# Solving a system of differential equations using diagonalization

Solve the system \begin{align*} y'_1&= \phantom{-2}y_1 \\ y'_2&= -2y_1-4y_2 \end{align*}

I think they want me to solve it by using diagonalization. So far so good. I got the following:

The coefficient matrix for the system is

$$A= \begin{bmatrix} \phantom{-}1 & \phantom{-}0 \\ -2 & -4 \end{bmatrix}$$

Then I find the eigenvalues

$$\text{det}(A-\lambda I)= \begin{bmatrix} \phantom{-}1-\lambda & \phantom{-}0 \\ -2 & -4-\lambda \end{bmatrix}= (1-\lambda)(-4-\lambda)$$

The eigenvalues are $\lambda=1$ and $\lambda=-4$.

Then I will find the matrix $P$ that $A$ is diagonalized by. $P$ is made up by the eigenvectors of $A$. So I find the eigenvectors.

For $\lambda=1$

$$\begin{bmatrix} \phantom{-}0 & \phantom{-}0 \\ -2 & -5 \end{bmatrix} \begin{bmatrix} x_1 \\ x_2 \end{bmatrix}= \begin{bmatrix} 0 \\ 0 \end{bmatrix}$$

and for $\lambda=-4$

$$\begin{bmatrix} \phantom{-}5 & 0 \\ -2 & 0 \end{bmatrix} \begin{bmatrix} x_1 \\ x_2 \end{bmatrix}= \begin{bmatrix} 0 \\ 0 \end{bmatrix}$$

Then I got stuck. What are the eigenvectors? I also need hints for the rest.

• Do you want to solve the system of equation only by matrix method ? OR other methods are acceptable ? Commented Apr 3, 2016 at 19:16
• Possible duplicate of Getting equation from differential equations Commented Apr 3, 2016 at 19:19
• Just solve the equations... The eigenvectors are $(5,-2)$ and $(0,1)$. What's the problem, really? Commented Apr 3, 2016 at 19:58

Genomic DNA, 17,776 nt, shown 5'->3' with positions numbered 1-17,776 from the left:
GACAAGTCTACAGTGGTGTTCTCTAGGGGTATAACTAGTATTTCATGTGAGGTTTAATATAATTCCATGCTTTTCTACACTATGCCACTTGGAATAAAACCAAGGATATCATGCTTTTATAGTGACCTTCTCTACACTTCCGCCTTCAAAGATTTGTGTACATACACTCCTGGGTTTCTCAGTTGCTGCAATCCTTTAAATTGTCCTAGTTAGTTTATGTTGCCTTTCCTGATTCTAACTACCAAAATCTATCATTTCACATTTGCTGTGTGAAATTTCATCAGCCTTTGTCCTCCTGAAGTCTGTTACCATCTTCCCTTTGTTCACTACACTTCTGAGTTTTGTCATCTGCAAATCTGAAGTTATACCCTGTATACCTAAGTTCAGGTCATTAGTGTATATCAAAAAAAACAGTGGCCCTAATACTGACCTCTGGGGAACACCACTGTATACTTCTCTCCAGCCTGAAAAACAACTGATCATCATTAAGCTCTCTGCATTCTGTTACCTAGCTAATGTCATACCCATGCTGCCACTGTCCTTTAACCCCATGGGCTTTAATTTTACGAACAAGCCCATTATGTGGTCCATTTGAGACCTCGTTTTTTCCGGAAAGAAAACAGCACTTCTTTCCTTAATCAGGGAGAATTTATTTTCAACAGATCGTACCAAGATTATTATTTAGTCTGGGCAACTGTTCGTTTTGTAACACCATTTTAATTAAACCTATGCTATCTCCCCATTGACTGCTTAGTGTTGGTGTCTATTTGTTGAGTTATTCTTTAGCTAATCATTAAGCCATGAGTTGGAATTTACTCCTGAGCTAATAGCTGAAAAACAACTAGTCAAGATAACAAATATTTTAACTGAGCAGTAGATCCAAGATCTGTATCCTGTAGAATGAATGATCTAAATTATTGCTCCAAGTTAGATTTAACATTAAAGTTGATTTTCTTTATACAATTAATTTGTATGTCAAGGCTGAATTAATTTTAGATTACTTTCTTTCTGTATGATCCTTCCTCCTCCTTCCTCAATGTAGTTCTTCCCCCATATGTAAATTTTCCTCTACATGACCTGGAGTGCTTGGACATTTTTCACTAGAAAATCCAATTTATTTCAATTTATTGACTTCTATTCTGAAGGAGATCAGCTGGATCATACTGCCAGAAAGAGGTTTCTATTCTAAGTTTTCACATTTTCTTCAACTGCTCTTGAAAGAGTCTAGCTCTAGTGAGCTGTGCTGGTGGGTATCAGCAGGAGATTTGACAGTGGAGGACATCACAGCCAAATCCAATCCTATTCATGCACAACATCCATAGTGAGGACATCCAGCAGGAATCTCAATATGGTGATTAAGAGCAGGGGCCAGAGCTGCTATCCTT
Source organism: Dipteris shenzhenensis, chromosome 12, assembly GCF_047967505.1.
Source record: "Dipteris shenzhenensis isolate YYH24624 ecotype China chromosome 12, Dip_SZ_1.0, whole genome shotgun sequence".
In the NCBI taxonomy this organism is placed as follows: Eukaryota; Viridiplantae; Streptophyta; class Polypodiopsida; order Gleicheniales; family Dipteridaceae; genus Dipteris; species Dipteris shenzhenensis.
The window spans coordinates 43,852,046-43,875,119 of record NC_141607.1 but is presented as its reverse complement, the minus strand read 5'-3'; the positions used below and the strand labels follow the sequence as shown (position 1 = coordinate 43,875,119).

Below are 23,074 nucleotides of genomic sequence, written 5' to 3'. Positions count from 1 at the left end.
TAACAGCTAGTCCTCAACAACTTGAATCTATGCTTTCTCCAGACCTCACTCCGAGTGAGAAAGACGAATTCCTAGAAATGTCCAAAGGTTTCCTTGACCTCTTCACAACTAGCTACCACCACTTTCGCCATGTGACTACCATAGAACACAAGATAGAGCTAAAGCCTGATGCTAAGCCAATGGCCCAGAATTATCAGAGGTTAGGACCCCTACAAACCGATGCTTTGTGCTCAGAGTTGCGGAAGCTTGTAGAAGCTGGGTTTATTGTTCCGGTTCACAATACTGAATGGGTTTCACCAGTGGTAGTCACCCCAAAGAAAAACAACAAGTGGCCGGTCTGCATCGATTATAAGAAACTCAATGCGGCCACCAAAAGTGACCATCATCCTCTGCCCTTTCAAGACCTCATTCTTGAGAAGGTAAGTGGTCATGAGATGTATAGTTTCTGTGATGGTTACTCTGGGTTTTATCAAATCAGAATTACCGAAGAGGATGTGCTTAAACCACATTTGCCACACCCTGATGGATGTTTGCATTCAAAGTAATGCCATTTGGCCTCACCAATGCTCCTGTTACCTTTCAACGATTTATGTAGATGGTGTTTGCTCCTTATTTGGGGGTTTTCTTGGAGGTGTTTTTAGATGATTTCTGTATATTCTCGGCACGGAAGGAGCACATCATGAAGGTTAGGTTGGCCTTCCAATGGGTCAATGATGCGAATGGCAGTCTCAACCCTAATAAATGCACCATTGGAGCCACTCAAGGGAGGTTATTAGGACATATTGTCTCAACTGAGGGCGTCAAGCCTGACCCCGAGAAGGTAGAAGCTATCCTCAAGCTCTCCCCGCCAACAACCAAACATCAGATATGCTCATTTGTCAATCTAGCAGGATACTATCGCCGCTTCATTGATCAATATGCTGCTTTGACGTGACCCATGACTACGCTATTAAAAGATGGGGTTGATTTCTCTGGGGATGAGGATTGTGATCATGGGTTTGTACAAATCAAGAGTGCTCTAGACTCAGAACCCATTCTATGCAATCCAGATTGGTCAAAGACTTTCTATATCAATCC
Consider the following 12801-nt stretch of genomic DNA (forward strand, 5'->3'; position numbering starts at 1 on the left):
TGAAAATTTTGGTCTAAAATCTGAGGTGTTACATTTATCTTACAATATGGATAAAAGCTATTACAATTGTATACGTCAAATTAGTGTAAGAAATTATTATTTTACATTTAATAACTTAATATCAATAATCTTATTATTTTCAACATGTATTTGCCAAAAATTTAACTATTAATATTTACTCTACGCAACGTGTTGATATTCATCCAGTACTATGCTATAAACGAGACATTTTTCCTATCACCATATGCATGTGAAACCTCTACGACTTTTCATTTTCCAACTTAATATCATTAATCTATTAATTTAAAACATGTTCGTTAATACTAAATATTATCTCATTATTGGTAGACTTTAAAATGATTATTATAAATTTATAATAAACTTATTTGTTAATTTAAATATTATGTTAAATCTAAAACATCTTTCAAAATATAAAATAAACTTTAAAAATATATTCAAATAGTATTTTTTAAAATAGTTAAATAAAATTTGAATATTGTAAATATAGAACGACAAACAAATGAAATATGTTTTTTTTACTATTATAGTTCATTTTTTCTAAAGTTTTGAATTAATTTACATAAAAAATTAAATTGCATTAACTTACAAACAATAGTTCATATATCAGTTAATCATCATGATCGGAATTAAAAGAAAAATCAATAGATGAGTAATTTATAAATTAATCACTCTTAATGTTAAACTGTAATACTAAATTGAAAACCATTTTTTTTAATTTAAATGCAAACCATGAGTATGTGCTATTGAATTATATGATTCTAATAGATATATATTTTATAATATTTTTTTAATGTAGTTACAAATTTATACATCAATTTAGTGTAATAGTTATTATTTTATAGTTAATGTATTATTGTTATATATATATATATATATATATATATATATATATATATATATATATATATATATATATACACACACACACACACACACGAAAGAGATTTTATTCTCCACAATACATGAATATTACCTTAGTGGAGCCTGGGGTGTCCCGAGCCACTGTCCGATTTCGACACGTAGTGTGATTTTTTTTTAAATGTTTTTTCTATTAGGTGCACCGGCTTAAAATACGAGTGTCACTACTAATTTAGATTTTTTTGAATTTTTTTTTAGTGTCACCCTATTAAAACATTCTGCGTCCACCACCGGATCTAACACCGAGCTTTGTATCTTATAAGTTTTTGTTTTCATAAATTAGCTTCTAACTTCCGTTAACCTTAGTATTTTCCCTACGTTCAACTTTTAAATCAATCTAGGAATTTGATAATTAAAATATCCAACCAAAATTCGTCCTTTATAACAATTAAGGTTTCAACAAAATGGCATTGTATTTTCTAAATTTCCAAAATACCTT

• "I think they want me to solve it by using diagonalization": why ?
– user65203
Commented May 8, 2018 at 7:15

i think you may not want to solve this equation by diagonalising it. this system is decoupled, therefore we can solve it directly. you have $y_1 = c_1e^t.$ subbing this in the second equation gives you, $$y_2' + 4y_2 = -2c_1e^t \tag 1$$ now $(1)$ has $y_2 = c_2e^{-4t}$ for a homogenous solution and $-\frac 25c_1e^t$ for a particular solution. therefore the solution to the system of equation is $$y_1 = c_1e^t, y_12 = c_2e^{-4t} - \frac 25c_1e^t.$$
To find an eigenvector corresponding to $\lambda = 1$, you need to determine values for $x_1$ and $x_2$ so that $0x_1+0x_2=0$ and $-2x_1-5x_2=0$. One solution to this is $x_1=5, x_2=-2$, so you can use $(5, -2)$ as your eigenvector.
You can perform a similar calculation to get an eigenvector corresponding to $\lambda=4$. Looking at $5x_1+0x_2=0$ and $-2x_1+0x_2=0$, we see that $(0,1)$ is an eigenvector.
This means that $\vec{y_1}=(5,-2)e^{t}$ is a solution to your system, and so is $\vec{y_2}=(0,1)e^{-4t}$. Since the two eigenvectors here are linearly independent, solutions to this system are linear combinations of $\vec{y_1}$ and $\vec{y_2}$. Thus, the general solution to the system is: $$\vec{y}=C_1(5,-2)e^t+C_2(0,1)e^{-4t},$$ where $C_1$ and $C_2$ are arbitrary constants.